by Thomas L.
Friedman, NY Times
Spend a few days in Indonesia and you'll find many people asking you a question you weren't prepared for: Is America's war on terrorism going to become a war against democracy?
As Indonesians see it, for decades after World War II America sided with dictators, like their own President Suharto, because of its war on Communism. With the fall of the Berlin Wall, America began to press more vigorously for democracy and human rights in countries like Indonesia, as the U.S. shifted from containing Communism to enlarging the sphere of democratic states. Indonesians were listening, and in 1998 they toppled Mr. Suharto and erected their first electoral democracy.
Today Indonesians are still listening, and they're worried they're hearing America shift again from a war for democracy to a war on terrorism, in which the U.S. will judge which nations are with it or against it not by the integrity of their elections or the justice of their courts, but by the vigor with which their army and police combat Al Qaeda. For Indonesia, where democracy is still a fragile flower, anything that encourages a comeback by the long-feared, but now slightly defanged, army and police the tools of Mr. Suharto's long repression is not good news.
"Indonesian democrats have always depended on America as a point of reference that we could count on to support us," said the prominent Indonesian commentator Wimar Witoelar. "If we see you waffling, whom do we turn to? It is like the sun disappearing from the sky and everything starts to freeze here again."
There is a broad feeling among Indonesian elites that while some of their more authoritarian neighbors, like Malaysia or Pakistan, have suddenly become the new darlings of Washington as a result of the war on terrorism, Indonesia is being orphaned because it is a messy, but real, democracy.
"We sometimes fear that America's democratization agenda also got blown up with the World Trade Center," says the Indonesian writer Andreas Harsono. "Since Sept. 11 there have been so many free riders on this American antiterrorism campaign, countries that want to use it to suppress their media and press freedom and turn back the clock. Indonesia, instead of being seen as a weak democracy that needs support, gets looked at as a weak country that protects terrorists, and Malaysia is seen as superior because it arrests more terrorists than we do."
Indeed, many people here believe that retrograde elements in the army and police have helped stir up recent sectarian clashes in Aceh and the Maluku islands to spur Parliament to give the security services some of their old powers back.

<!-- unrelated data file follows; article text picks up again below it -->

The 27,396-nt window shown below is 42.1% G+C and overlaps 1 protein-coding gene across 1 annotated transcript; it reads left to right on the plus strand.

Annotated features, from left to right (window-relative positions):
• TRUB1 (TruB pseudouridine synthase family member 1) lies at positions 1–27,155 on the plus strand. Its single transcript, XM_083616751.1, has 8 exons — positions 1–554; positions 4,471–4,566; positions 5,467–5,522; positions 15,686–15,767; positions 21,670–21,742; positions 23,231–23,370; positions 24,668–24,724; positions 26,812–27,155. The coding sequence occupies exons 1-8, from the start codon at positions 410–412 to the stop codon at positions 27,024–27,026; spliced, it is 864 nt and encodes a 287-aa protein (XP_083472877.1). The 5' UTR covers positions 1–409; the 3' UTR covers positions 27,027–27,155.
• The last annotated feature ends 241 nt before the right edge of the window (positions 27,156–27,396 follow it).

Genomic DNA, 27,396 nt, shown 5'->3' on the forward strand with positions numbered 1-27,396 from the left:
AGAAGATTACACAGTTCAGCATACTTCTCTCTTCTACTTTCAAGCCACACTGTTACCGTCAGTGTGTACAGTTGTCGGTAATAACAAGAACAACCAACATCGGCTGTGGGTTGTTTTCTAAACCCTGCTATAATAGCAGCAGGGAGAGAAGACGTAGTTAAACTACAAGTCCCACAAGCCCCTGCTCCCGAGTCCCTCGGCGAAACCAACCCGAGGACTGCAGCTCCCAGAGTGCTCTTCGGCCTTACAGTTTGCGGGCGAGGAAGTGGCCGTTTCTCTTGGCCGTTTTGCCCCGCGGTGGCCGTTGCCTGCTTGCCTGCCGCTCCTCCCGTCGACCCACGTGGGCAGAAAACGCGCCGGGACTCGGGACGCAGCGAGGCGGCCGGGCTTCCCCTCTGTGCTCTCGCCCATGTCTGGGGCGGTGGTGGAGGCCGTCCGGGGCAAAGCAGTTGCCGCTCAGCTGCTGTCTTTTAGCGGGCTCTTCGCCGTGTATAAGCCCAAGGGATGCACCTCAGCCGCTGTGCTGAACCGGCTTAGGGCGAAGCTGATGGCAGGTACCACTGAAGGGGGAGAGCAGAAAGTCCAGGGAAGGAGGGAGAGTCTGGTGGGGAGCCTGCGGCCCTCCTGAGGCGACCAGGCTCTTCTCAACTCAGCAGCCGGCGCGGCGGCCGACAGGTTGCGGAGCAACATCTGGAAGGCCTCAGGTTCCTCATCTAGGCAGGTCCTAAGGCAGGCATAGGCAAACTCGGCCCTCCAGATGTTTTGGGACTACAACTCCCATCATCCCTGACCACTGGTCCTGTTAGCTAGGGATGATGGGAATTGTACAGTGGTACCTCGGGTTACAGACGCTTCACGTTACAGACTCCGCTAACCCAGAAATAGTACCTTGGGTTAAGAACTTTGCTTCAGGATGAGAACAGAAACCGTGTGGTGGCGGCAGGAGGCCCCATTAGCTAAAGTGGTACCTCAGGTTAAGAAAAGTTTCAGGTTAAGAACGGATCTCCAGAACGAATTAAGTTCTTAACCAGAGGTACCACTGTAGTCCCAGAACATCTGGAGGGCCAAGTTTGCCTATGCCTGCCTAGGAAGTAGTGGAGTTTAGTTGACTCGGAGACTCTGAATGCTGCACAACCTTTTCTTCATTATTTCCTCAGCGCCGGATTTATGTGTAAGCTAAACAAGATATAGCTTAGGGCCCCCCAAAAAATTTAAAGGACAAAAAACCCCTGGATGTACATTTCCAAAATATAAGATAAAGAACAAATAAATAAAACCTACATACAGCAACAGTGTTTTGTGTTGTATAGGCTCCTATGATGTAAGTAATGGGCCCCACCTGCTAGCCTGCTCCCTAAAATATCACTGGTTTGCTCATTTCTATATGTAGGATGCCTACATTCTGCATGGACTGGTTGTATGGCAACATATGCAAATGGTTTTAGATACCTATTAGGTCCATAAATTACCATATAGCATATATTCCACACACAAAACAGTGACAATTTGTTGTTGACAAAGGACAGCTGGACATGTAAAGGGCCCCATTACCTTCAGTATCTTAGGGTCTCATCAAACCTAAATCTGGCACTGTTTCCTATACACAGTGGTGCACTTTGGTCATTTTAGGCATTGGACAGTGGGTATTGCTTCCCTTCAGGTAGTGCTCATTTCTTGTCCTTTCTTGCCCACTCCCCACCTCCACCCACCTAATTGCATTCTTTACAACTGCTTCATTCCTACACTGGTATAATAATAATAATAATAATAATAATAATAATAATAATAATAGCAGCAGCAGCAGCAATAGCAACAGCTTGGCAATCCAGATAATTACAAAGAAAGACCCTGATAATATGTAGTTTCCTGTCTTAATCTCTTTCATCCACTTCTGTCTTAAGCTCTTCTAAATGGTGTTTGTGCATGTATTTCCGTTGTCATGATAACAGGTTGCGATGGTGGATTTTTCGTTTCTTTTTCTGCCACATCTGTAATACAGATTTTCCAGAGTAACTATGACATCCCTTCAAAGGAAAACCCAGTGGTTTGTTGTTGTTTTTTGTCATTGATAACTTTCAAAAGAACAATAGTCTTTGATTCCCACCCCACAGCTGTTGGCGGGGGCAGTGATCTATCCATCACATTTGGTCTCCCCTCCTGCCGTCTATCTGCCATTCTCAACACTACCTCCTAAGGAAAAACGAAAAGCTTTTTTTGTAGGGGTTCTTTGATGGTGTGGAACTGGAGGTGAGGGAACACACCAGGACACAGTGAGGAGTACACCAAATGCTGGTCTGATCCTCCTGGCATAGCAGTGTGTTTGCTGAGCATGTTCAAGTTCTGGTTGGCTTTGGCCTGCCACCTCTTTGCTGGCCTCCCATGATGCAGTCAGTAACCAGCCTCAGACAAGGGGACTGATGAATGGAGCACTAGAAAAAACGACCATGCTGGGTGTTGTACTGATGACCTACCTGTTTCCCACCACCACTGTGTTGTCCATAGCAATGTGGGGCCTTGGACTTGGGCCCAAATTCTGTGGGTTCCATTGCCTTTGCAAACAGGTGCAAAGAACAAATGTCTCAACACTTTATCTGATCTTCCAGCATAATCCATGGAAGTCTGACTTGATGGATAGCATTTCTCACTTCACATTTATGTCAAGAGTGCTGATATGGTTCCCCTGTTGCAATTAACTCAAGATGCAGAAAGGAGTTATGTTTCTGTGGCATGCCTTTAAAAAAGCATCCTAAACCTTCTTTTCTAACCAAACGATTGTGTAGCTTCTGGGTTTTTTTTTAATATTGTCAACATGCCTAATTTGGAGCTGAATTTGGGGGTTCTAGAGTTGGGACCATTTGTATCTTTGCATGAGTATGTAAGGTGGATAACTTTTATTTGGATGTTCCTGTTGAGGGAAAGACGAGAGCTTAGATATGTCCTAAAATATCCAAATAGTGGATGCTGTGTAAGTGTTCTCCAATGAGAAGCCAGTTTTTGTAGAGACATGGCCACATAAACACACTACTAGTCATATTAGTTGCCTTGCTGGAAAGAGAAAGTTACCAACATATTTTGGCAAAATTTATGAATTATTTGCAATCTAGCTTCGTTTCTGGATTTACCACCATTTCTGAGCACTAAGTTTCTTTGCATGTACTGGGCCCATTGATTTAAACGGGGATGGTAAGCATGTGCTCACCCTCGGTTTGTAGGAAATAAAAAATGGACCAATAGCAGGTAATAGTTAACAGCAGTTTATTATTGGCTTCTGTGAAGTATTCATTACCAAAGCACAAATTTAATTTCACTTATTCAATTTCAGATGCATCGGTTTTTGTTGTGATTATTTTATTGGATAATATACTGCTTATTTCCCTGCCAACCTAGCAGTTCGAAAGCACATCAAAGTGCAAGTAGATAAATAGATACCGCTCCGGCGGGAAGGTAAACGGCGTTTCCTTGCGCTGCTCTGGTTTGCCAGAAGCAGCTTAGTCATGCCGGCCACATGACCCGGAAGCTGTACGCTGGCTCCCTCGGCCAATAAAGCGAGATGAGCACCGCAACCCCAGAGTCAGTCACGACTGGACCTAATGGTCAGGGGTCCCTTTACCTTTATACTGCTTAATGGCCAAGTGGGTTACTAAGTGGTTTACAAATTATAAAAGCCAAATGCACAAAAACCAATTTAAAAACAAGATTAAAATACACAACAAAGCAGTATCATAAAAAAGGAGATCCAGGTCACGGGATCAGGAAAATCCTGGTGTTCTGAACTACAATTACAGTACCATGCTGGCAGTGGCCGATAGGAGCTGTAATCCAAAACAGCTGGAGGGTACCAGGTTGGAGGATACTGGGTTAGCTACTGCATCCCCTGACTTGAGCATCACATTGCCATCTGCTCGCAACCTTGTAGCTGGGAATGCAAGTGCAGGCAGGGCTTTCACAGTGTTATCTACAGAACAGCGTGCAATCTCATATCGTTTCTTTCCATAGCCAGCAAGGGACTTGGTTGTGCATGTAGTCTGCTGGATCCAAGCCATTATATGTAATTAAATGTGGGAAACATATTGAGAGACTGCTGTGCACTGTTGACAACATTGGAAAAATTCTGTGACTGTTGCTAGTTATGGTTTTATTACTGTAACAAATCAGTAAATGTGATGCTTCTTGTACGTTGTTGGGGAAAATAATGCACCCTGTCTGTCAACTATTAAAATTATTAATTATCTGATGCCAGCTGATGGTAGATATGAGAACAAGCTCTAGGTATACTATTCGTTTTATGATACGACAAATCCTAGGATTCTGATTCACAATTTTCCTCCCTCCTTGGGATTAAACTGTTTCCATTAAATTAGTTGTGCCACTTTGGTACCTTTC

Says Jusuf Wanandi, who heads a key strategic studies center here: "I just spoke with some senior military people who said to me: 'Why doesn't the government give up all this human rights stuff and leave [the problem] to us?' They said the Americans should normalize relations again [with the Indonesian Army] 'and we'll do the job for them.' That is not the right approach, because we do not trust yet that the reforms of the military here have been adequate."
In fairness, the Bush team has kept aid for Indonesia at $130 million and made it the official policy in all diplomatic contacts that Indonesia should continue fighting its war for democracy, while contributing what it can to the war on terrorism. (It's not clear if there are any Qaeda cells here.)
Nevertheless, some top Pentagon officials are definitely pushing to let the Indonesian military make a comeback and to restore ties with the Indonesian military that were suspended after the army ran amok in East Timor in 1999. Indonesia is just beginning to try military officers involved in those killings. If there is any hope of senior army officers being held accountable for East Timor, it will certainly be lost if America signals that all it cares about now is that the new antiterrorism laws being debated by the Indonesian Parliament give the army anything it wants.
needs to be aware of how its war on terrorism is read in other countries,
especially those in transition. Indonesia is the world's biggest Muslim
country. Its greatest contribution to us would be to show the Arab Muslim
states that it is possible to develop a successful Muslim democracy,
with a modern economy and a moderate religious outlook. Setting that
example is a lot more in America's long-term interest than arresting
a few stray Qaeda fighters in the jungles of Borneo.